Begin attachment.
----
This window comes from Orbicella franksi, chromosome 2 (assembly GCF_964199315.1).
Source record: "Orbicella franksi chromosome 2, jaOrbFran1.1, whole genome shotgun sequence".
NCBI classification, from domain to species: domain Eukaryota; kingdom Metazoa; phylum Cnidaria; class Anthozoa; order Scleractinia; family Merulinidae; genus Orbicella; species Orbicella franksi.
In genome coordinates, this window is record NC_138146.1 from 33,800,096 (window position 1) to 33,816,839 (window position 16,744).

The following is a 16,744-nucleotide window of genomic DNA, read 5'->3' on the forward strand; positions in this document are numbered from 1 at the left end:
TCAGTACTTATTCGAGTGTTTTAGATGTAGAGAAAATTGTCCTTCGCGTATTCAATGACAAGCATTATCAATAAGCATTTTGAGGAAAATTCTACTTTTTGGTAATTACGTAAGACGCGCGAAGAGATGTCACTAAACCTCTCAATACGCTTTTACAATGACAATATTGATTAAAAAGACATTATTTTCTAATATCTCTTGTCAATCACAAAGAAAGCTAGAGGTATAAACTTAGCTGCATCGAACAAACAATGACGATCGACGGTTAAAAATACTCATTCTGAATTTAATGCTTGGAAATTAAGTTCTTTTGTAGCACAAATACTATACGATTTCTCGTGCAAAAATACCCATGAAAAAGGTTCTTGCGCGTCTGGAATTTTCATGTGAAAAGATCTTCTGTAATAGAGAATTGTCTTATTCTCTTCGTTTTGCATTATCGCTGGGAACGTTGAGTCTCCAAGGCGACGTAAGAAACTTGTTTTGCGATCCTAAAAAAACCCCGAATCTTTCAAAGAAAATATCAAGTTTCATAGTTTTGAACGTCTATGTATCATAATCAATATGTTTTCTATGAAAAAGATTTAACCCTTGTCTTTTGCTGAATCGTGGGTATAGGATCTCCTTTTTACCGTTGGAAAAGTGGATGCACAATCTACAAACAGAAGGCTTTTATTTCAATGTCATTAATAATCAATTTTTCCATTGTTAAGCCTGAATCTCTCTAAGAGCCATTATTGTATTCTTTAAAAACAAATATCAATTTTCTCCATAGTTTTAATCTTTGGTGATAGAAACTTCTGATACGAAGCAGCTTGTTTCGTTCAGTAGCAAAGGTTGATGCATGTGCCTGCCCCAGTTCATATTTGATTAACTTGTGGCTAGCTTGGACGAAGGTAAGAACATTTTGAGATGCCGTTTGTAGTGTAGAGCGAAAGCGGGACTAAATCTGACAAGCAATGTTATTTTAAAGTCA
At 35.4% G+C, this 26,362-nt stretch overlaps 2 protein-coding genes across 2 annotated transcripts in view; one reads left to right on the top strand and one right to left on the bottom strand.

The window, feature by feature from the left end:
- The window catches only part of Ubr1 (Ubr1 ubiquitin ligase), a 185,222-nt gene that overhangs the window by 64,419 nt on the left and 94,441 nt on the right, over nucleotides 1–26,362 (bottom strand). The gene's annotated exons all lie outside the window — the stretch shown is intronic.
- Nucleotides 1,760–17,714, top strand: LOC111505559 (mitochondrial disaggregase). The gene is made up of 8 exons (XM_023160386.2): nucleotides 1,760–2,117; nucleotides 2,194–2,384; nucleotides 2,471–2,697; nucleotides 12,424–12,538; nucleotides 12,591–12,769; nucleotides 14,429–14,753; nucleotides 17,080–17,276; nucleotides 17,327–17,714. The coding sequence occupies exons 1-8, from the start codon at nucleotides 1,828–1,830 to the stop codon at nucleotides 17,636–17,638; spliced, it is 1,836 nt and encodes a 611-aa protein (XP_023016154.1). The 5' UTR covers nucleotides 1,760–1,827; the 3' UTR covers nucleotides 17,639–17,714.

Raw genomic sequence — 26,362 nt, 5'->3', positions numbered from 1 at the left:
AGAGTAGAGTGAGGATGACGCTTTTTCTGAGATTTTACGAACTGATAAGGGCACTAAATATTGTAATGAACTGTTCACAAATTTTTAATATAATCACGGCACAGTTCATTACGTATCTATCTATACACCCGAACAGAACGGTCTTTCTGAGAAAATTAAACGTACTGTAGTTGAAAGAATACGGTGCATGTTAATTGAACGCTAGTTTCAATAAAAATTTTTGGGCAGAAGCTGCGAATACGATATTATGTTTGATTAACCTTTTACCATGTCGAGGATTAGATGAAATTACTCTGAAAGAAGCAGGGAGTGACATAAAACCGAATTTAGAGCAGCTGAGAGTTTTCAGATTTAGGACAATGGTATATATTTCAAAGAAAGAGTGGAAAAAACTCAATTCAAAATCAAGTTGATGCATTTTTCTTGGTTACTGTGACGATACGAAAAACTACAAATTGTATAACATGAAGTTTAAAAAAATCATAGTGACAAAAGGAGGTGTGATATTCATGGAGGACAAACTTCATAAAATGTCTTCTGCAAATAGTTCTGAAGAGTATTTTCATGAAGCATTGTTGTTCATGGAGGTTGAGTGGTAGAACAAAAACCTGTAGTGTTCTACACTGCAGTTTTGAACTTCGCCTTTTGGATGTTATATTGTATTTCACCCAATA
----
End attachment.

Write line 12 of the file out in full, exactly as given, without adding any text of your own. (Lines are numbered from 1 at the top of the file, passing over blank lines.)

AGAGTAGAGTGAGGATGACGCTTTTTCTGAGATTTTACGAACTGATAAGGGCACTAAATATTGTAATGAACTGTTCACAAATTTTTAATATAATCACGGCACAGTTCATTACGTATCTATCTATACACCCGAACAGAACGGTCTTTCTGAGAAAATTAAACGTACTGTAGTTGAAAGAATACGGTGCATGTTAATTGAACGCTAGTTTCAATAAAAATTTTTGGGCAGAAGCTGCGAATACGATATTATGTTTGATTAACCTTTTACCATGTCGAGGATTAGATGAAATTACTCTGAAAGAAGCAGGGAGTGACATAAAACCGAATTTAGAGCAGCTGAGAGTTTTCAGATTTAGGACAATGGTATATATTTCAAAGAAAGAGTGGAAAAAACTCAATTCAAAATCAAGTTGATGCATTTTTCTTGGTTACTGTGACGATACGAAAAACTACAAATTGTATAACATGAAGTTTAAAAAAATCATAGTGACAAAAGGAGGTGTGATATTCATGGAGGACAAACTTCATAAAATGTCTTCTGCAAATAGTTCTGAAGAGTATTTTCATGAAGCATTGTTGTTCATGGAGGTTGAGTGGTAGAACAAAAACCTGTAGTGTTCTACACTGCAGTTTTGAACTTCGCCTTTTGGATGTTATATTGTATTTCACCCAATA